Introduction to animal agriculture: manure handling systems. Manure is an
inescapable byproduct of livestock production; how it’s handled is becoming more and
more important, impacting not only the environment, but
the producers bottom line. This presentation is a brief look at
manure management systems. Manure can mean different things to
different people; this presentation defines manure as the
excretion of urine and feces from the animal including any bedding or feed that comes
along with the animals biological waste. With liquid manure systems waste water
and wash water also enter into the manure storage unit.
Manure is generally a mixture of water, organic matter, inorganic matter, like sand and salt, and
nutrients, like nitrogen and phosphorous. There are
also microorganisms that feed off the organic matter called fecal bacteria that come from the gut to the animal. A
common way to measure manure production is with daily excretion, by weight
of manure, feces, and urine pounds of nutrients such as nitrogen
and phosphorous commonly quantified in the form of
phosphate and BOD, or biochemical oxygen demand, a common
measure of the organic content of the manure. The
primary goal of any manure handling system is to return nutrients produced by the animals back to the land. The
nutrient value of manure has been well recognized as long as livestock have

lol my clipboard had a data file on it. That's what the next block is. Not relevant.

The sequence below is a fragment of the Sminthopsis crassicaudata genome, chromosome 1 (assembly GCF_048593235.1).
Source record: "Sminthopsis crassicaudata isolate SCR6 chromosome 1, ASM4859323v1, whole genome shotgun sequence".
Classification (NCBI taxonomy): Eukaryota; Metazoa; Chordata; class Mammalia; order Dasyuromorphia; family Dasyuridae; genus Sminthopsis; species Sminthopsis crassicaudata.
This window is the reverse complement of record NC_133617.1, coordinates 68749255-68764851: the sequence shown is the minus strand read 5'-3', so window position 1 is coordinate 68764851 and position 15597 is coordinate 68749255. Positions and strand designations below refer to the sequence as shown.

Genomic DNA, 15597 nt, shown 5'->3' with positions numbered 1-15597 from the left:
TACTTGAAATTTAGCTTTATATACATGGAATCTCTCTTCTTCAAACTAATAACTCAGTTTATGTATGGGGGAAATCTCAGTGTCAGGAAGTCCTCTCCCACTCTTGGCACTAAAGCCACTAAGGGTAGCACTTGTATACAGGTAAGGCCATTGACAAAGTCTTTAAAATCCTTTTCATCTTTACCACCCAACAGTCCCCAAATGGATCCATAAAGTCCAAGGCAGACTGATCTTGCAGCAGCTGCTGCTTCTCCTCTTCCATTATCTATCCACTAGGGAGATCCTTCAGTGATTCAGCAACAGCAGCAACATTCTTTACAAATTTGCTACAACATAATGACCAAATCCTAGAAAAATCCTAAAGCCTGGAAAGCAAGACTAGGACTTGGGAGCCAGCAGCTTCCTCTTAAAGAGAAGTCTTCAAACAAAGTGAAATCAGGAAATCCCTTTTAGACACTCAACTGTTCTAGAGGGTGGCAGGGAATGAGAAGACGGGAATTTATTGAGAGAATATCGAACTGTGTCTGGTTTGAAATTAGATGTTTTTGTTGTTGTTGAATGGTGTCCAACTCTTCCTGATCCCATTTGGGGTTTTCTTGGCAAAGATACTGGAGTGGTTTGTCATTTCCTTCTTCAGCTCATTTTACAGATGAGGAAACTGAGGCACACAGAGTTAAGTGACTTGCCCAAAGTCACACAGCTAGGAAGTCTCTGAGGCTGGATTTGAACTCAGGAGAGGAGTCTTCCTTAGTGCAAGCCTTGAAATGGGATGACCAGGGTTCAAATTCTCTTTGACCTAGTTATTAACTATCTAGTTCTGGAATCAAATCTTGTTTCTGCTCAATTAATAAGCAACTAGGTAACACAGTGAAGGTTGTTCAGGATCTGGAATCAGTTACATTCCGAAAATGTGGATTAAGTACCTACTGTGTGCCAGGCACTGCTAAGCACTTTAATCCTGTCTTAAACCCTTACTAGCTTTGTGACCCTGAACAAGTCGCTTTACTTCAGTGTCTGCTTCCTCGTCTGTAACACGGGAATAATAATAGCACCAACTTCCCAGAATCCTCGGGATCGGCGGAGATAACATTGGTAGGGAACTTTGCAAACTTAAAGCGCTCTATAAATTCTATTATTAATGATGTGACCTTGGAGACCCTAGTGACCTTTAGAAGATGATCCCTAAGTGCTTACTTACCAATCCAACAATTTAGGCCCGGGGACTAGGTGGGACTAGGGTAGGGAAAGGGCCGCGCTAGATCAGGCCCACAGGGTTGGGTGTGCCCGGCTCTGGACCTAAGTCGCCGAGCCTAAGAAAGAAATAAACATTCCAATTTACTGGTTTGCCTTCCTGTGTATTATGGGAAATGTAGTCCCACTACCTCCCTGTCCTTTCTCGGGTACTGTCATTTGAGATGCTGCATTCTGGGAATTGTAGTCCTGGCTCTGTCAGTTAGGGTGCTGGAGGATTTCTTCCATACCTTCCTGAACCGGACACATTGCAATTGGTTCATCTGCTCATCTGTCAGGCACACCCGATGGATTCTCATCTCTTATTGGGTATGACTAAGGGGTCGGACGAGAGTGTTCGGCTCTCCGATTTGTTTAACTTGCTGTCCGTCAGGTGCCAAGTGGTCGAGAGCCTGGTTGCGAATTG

been raised. When Fritz Haber invented commercial
nitrogen fertilizer in 1908 and marketed it in 1910 manure
handling systems began to change; commercial fertilizer caught on because
it was cheap and easy to use. Meanwhile, manure was
seen as a waste to be simply disposed of. Unfortunately, some farmers still consider manure a waste, but more and more are taking advantage
of its value. There are many options for getting manure back to the land where
the nutrients can be put to work. We’ll look at different handling systems
in upcoming slides these include pastor systems, store in
place, and collection and storage. Animals haul
their own. Pasture animals eat grasses and other
plants from the ground and deposit manure in the same general area; this can be a very effective manure
management system, but depending on species pasture systems
are not always economically viable. Cattle and horses
are much more adaptable to pasture systems than pigs and poultry. Some dairy
operations use intensive rotational grazing systems where the animals are moved often
through small fenced pastures, or paddocks. Frequent and controlled movement of the
grazing animal is beneficial for the pasture grasses and distribution
of manure. Pasture is a cheap way of spreading manure with little need for
labor or equipment, but the distribution of manure is not
always uniform. Pasturing is limited in Minnesota
thanks to snow and cold weather. Store in place. Manure can also be
stored either temporarily, or long-term where animals are housed; swine, dairy, beef, and poultry farms can use this type
of direct deposit system. Bedding is added to keep the animals dry:
for swine, straw or corn stocks are used – depending
on temperature, humidity and animal size more bedding will be
added as needed. When the barns inhabitants are moved to
another building, or sent to market the barns are cleaned. Bedded pack barns are
used for heifers and for special care, or maternity areas. Packs are built primarily of straw with
daily additions of bedding to keep the pack dry. A relatively new system for housing
animals and storing manure are so-called compost dairy barns; these use sawdust for bedding mixed
with manure. A compost like material builds up in the
barn stirred twice a day while the animals are out for milking the compost gets deeper with time, as
much as three feet. Manure is removed from the barn once a year.